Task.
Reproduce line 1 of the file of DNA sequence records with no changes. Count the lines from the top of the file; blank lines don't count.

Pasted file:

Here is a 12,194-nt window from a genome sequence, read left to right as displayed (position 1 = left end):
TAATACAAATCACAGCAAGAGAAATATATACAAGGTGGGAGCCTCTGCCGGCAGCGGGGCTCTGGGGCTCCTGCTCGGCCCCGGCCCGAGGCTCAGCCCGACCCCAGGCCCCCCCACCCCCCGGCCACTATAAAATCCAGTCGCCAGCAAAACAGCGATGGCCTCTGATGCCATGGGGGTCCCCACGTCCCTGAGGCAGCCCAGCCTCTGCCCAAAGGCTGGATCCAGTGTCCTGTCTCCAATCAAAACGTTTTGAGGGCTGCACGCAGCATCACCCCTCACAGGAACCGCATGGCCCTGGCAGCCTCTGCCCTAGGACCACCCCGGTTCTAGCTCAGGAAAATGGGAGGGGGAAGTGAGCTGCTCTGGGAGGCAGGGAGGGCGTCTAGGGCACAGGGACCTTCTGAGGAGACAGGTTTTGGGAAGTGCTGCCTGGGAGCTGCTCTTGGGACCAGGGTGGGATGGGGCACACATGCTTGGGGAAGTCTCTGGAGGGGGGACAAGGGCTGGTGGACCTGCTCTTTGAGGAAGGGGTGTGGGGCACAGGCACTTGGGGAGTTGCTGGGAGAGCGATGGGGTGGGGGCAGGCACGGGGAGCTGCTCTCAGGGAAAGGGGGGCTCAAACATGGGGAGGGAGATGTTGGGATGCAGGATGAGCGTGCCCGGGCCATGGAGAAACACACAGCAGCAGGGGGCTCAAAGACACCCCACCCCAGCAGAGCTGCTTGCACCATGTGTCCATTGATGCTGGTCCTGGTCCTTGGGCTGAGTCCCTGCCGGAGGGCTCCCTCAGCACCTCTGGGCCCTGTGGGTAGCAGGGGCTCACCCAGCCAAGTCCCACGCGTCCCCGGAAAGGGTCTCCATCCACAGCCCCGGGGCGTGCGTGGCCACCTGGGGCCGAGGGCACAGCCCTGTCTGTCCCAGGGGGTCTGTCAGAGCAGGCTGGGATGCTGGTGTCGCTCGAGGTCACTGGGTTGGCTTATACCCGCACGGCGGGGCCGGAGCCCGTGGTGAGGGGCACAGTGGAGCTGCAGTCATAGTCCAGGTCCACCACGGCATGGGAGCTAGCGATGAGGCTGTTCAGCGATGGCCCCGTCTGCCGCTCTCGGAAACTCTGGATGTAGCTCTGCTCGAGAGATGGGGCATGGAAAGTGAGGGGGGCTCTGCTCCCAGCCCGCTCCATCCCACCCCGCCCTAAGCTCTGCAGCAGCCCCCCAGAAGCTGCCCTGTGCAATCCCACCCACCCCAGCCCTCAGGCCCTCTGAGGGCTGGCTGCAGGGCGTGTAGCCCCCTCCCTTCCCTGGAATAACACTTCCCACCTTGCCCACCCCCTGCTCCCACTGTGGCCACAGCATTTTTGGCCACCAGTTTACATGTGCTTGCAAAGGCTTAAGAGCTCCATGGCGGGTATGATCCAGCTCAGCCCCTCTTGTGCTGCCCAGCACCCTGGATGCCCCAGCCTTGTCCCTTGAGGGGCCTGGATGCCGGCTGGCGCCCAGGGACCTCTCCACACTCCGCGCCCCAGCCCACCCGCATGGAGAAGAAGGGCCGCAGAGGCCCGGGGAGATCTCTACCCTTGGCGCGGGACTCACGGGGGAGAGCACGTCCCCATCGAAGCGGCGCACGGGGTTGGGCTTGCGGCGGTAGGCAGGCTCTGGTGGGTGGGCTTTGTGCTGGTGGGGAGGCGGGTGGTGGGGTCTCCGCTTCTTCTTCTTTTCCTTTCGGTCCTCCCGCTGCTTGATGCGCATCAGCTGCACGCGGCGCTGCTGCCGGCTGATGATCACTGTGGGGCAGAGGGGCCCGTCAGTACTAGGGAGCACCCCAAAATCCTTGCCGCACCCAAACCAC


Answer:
Here is a 12,194-nt window from a genome sequence, read left to right as displayed (position 1 = left end):